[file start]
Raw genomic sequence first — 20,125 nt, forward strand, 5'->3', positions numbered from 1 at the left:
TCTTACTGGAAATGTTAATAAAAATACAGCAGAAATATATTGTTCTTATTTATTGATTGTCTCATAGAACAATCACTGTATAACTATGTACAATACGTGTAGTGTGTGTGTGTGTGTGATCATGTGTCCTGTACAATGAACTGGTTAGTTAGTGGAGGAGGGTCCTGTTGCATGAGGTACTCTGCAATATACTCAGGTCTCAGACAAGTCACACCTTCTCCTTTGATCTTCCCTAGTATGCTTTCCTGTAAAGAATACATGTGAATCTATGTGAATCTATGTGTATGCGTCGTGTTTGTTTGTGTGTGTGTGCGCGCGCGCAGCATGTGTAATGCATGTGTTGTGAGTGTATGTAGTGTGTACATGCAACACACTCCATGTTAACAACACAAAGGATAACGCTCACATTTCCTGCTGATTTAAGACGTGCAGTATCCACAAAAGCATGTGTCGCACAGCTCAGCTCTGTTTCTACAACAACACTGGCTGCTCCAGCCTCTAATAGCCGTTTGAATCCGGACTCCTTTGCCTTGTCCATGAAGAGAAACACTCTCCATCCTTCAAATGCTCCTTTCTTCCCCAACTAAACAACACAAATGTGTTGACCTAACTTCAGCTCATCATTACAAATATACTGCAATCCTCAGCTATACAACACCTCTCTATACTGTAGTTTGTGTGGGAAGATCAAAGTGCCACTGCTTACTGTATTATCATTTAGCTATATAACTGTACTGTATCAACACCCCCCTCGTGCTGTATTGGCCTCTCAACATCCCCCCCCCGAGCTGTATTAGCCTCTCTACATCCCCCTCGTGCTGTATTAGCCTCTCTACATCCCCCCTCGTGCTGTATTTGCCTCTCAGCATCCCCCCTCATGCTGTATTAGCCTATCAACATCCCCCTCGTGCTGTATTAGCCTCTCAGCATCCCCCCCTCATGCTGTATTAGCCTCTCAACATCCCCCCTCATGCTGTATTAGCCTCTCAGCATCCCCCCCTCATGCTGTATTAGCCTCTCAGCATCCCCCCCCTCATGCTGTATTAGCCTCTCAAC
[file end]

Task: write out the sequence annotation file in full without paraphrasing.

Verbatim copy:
Raw genomic sequence first — 20,125 nt, forward strand, 5'->3', positions numbered from 1 at the left:
TCTTACTGGAAATGTTAATAAAAATACAGCAGAAATATATTGTTCTTATTTATTGATTGTCTCATAGAACAATCACTGTATAACTATGTACAATACGTGTAGTGTGTGTGTGTGTGTGATCATGTGTCCTGTACAATGAACTGGTTAGTTAGTGGAGGAGGGTCCTGTTGCATGAGGTACTCTGCAATATACTCAGGTCTCAGACAAGTCACACCTTCTCCTTTGATCTTCCCTAGTATGCTTTCCTGTAAAGAATACATGTGAATCTATGTGAATCTATGTGTATGCGTCGTGTTTGTTTGTGTGTGTGTGCGCGCGCGCAGCATGTGTAATGCATGTGTTGTGAGTGTATGTAGTGTGTACATGCAACACACTCCATGTTAACAACACAAAGGATAACGCTCACATTTCCTGCTGATTTAAGACGTGCAGTATCCACAAAAGCATGTGTCGCACAGCTCAGCTCTGTTTCTACAACAACACTGGCTGCTCCAGCCTCTAATAGCCGTTTGAATCCGGACTCCTTTGCCTTGTCCATGAAGAGAAACACTCTCCATCCTTCAAATGCTCCTTTCTTCCCCAACTAAACAACACAAATGTGTTGACCTAACTTCAGCTCATCATTACAAATATACTGCAATCCTCAGCTATACAACACCTCTCTATACTGTAGTTTGTGTGGGAAGATCAAAGTGCCACTGCTTACTGTATTATCATTTAGCTATATAACTGTACTGTATCAACACCCCCCTCGTGCTGTATTGGCCTCTCAACATCCCCCCCCCGAGCTGTATTAGCCTCTCTACATCCCCCTCGTGCTGTATTAGCCTCTCTACATCCCCCCTCGTGCTGTATTTGCCTCTCAGCATCCCCCCTCATGCTGTATTAGCCTATCAACATCCCCCTCGTGCTGTATTAGCCTCTCAGCATCCCCCCCTCATGCTGTATTAGCCTCTCAACATCCCCCCTCATGCTGTATTAGCCTCTCAGCATCCCCCCCTCATGCTGTATTAGCCTCTCAGCATCCCCCCCCTCATGCTGTATTAGCCTCTCAAC